BEST OF 2013: 1. Georgia Ruth – Week Of Pines

Growing up in South Wales with an interest in music meant that two particular attachments were formed that remain hugely important to me to this day. Firstly, there is the one utterly dependable source of exciting new acts who also manages to fill in the gaps from the past with utterly infectious enthusing: BBC Radio Wales’ new music show hosted by the inimitable Adam Walton. It became appointment listening for me when he was given a slot on weeknights in the late nineties, playing the noisy stuff before a new pop show that followed. I still have piles of CDs here that I won from the show and he is responsible for my love of the Super Furries, 60ft Dolls, Murry The Hump and Gorky’s, as well as some non-Welsh magic he also used to sneak in like The Beta Band and Doves. He was, and when time permits still is, my Peel. Adam, like Gideon Coe on 6 Music, is one of those presenters who could sell you most of the records he plays. Rare is the time I listen to one of his broadcasts without writing down at least one artist I need to investigate. He continues to fight the good fight on Saturday nights and, as music lovers yourselves, I would forcefully urge you to put aside three hours of each week to find out what has caught his attention recently.

The second totem in my grasp on music is Cardiff’s Spillers Records. I’ve written about them many times before, but they are the outlet for so much of the truly brilliant music being made in Wales. They listen to it all and match it to the people likely to love it. They make scarily accurate recommendations and send you off with a new favourite album you didn’t even go in there to buy. Several years ago, they brought Huw M into my world, for which I am eternally grateful, as well as keeping me fixed with records by The Gentle Good, Little Arrow, Meilir, H Hawkline, Sweet Baboo, Islet and many, many more. They are facilitators, curators and participants in a phenomenal music scene and they also play their part in Georgia Ruth’s stunning ‘Week Of Pines’ being my favourite album of 2013.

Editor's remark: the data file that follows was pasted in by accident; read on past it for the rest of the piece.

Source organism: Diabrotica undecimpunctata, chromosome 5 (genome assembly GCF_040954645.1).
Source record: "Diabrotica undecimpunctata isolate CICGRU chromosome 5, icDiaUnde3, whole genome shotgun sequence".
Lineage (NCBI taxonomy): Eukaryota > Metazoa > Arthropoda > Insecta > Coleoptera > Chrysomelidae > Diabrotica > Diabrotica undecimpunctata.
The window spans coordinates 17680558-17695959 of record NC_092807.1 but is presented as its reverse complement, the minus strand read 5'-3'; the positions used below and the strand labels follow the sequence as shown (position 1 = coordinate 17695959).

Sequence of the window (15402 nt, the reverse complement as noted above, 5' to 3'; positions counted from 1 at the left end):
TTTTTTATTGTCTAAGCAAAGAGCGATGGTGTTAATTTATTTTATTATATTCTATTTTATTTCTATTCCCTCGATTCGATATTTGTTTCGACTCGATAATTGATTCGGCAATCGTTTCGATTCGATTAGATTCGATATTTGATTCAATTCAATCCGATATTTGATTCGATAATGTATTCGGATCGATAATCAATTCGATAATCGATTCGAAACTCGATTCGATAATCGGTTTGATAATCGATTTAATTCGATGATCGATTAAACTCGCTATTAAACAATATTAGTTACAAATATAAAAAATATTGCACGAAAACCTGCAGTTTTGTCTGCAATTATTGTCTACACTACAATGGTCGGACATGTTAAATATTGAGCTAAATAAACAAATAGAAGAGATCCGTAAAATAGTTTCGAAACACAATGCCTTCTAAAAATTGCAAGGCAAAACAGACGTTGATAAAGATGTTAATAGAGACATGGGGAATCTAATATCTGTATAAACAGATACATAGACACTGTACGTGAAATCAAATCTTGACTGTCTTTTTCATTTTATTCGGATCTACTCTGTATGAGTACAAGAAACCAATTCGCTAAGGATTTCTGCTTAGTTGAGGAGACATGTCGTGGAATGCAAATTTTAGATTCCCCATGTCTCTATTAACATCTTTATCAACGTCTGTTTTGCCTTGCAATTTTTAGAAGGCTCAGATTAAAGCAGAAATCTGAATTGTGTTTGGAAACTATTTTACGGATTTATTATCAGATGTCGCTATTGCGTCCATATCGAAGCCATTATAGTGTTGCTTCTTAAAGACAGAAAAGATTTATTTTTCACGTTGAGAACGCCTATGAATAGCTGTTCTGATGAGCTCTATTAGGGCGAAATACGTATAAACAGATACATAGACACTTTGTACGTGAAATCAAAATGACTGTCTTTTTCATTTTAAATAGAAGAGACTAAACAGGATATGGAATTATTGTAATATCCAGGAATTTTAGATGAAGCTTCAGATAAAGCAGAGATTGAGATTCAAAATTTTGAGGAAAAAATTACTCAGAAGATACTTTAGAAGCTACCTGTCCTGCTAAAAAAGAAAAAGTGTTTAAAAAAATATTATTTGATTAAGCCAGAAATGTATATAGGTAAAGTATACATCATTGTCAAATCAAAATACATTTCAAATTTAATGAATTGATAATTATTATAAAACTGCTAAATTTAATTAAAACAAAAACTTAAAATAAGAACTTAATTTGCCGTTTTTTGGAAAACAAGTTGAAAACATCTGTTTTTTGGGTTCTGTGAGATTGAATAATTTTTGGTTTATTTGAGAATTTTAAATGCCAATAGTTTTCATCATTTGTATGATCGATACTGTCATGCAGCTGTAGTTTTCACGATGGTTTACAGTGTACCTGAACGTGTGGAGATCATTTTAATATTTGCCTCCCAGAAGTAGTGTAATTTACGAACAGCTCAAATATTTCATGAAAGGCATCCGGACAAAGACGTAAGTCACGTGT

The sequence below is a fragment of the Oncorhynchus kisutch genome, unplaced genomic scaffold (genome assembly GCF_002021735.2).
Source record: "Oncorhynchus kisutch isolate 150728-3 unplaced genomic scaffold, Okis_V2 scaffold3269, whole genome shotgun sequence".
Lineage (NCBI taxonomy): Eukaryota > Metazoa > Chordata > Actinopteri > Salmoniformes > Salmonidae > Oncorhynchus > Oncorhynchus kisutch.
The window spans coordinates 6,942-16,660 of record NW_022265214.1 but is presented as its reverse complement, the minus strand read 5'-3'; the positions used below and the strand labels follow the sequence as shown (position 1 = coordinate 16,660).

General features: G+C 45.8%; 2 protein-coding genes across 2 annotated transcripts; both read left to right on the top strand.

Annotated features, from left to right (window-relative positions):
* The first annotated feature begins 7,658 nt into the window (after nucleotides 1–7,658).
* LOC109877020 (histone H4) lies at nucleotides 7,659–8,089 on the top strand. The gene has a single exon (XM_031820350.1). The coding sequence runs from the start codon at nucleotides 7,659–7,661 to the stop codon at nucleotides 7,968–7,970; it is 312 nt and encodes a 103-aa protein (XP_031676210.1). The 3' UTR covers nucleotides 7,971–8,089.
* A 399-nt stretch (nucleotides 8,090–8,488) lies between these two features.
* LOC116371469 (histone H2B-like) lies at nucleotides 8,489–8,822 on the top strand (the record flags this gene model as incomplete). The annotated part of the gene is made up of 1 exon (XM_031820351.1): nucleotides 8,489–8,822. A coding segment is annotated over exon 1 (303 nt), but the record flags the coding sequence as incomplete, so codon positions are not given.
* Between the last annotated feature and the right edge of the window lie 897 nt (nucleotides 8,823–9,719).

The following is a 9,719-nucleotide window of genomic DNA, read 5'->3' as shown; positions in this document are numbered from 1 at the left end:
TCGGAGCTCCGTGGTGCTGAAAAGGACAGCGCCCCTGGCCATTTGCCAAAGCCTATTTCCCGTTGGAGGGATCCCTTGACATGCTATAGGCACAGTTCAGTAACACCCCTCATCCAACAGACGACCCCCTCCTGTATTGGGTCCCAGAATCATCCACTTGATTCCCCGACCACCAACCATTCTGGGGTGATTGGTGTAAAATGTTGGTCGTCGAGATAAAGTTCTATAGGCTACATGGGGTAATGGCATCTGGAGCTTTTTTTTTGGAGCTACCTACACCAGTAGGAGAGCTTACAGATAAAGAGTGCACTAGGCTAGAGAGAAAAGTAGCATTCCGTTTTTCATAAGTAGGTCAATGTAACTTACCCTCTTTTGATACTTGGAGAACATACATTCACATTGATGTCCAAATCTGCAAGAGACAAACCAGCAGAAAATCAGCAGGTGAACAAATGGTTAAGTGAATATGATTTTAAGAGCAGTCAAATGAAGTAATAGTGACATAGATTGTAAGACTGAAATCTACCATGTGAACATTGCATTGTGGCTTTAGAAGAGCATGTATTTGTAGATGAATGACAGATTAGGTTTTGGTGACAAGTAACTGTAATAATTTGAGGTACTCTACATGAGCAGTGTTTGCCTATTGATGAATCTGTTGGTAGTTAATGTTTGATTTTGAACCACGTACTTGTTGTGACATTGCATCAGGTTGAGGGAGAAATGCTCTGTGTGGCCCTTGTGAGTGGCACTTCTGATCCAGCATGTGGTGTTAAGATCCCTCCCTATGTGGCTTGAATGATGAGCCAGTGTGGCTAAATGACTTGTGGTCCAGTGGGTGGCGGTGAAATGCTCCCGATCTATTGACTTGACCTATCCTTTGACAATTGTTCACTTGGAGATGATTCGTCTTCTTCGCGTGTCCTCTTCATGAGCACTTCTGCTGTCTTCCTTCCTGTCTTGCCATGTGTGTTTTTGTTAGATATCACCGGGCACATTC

Adam has played her music for years, going right back to early recordings when she still used her surname Williams on releases. He would talk of this remarkable voice whose music was crafted on a harp and then play these beautifully sung, delicately balanced tracks. Her name remained on my radar and several digitally released EPs crept into my collection. However, the moment where I realised just why she was such a regular presence on his programmes was the first time I heard ‘Bones’, a beguilingly soulful paean to life working on the London Underground, replete with the sound of distant trains. It was to be housed on four track 10″ EP, ‘In Luna’, with which Spillers promptly furnished me. It remains one of my all time favourite songs and it’s not even on this remarkable album. Her Saturday afternoon set at Green Man in 2012, where ‘Bones’ was thankfully added to the setlist as an afterthought, was always going to be a must see, but it served to underline just what a tremendous talent was at play.